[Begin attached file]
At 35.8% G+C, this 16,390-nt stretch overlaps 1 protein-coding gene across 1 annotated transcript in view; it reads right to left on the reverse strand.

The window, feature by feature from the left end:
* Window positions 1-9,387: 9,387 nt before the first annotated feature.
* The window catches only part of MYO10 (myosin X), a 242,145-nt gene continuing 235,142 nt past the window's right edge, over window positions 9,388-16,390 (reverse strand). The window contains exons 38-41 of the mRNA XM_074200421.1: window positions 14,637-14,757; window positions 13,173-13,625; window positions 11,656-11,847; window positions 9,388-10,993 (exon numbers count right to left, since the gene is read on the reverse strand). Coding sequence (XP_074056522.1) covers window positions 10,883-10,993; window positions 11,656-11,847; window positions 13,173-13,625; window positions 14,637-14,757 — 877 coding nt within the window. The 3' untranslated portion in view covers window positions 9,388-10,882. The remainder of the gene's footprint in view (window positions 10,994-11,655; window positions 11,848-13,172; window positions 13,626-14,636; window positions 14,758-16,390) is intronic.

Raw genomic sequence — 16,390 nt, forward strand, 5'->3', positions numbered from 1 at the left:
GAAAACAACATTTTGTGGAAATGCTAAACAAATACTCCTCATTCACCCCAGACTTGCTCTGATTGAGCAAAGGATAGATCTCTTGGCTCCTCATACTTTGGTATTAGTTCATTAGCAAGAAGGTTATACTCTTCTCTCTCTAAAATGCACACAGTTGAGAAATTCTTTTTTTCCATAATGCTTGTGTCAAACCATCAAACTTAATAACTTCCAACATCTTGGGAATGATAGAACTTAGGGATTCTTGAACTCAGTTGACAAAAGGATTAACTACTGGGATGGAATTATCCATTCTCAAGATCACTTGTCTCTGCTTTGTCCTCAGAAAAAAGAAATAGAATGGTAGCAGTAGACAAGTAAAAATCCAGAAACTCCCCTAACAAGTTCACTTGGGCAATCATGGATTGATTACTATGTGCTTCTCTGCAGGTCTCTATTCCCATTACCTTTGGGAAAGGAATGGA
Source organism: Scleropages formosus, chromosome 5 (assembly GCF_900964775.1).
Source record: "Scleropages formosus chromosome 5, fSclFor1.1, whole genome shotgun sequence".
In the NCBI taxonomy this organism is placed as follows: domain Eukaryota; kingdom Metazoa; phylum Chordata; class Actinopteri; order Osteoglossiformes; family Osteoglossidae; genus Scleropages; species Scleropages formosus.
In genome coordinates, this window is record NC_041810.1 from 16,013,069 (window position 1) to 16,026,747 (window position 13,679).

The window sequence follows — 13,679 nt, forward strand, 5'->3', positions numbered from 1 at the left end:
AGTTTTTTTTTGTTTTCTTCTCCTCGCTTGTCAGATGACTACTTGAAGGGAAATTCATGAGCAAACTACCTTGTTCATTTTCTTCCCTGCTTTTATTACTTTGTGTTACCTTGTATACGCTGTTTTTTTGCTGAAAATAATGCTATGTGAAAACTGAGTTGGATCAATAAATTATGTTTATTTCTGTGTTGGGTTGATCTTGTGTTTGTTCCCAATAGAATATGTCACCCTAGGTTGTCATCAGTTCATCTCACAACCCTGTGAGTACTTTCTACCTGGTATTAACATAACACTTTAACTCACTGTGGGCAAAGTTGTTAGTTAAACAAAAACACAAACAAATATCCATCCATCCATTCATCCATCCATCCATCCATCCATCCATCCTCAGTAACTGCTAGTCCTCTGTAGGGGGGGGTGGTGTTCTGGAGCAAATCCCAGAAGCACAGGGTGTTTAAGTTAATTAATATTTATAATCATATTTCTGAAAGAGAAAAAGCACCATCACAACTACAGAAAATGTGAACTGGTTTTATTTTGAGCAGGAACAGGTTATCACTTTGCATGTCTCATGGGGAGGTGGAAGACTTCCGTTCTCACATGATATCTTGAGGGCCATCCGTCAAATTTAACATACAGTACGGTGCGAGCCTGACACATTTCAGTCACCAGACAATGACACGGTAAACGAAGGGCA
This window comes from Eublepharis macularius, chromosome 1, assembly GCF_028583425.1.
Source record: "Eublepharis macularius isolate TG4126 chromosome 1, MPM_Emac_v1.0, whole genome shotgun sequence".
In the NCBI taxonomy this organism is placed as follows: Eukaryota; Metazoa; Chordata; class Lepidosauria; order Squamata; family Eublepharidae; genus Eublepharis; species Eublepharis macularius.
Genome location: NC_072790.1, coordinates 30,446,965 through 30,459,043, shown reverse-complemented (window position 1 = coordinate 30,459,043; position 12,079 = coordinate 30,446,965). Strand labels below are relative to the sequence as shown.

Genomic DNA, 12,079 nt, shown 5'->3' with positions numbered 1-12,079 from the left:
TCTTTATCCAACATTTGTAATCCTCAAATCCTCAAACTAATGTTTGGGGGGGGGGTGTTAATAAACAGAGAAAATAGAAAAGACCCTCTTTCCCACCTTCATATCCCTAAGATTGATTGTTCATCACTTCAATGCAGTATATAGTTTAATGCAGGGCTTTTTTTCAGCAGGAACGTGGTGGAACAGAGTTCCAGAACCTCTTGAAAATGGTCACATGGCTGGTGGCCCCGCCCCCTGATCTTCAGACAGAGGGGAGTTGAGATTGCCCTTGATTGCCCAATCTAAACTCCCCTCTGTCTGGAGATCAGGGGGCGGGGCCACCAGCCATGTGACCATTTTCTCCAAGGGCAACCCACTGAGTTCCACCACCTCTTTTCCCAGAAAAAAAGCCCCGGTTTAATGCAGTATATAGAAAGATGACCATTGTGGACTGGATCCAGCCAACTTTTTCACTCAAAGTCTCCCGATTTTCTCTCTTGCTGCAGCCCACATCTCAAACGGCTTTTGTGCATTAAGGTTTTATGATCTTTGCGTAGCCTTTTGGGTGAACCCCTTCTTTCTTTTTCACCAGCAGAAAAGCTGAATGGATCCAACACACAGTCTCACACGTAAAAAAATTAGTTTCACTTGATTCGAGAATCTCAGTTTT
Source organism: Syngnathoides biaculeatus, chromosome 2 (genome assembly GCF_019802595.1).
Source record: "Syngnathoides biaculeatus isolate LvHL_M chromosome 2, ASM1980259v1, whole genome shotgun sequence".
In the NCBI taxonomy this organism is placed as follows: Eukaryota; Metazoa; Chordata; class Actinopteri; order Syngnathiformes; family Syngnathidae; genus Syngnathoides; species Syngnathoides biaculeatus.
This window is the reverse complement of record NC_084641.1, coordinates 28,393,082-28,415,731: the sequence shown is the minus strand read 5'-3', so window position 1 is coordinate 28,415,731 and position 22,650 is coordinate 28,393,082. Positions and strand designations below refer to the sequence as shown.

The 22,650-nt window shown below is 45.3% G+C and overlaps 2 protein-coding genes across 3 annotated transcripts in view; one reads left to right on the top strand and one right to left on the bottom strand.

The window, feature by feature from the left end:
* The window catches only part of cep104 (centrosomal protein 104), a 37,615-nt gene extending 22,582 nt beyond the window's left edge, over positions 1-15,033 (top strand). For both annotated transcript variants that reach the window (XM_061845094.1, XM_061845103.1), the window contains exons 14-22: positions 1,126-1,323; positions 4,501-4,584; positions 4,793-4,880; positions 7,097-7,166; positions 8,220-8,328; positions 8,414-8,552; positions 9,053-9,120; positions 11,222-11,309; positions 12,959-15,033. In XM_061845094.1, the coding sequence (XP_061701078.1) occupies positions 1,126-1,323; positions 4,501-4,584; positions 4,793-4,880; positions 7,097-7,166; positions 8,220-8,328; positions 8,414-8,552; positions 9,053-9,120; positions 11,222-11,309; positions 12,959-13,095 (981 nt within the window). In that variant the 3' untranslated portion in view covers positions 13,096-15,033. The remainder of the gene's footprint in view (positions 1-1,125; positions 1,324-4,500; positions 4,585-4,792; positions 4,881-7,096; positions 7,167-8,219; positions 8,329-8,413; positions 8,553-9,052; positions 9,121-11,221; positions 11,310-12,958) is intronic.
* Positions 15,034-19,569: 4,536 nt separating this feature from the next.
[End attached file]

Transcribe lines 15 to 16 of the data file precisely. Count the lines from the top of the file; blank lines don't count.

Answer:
In the NCBI taxonomy this organism is placed as follows: Eukaryota; Metazoa; Chordata; class Lepidosauria; order Squamata; family Eublepharidae; genus Eublepharis; species Eublepharis macularius.
Genome location: NC_072790.1, coordinates 30,446,965 through 30,459,043, shown reverse-complemented (window position 1 = coordinate 30,459,043; position 12,079 = coordinate 30,446,965). Strand labels below are relative to the sequence as shown.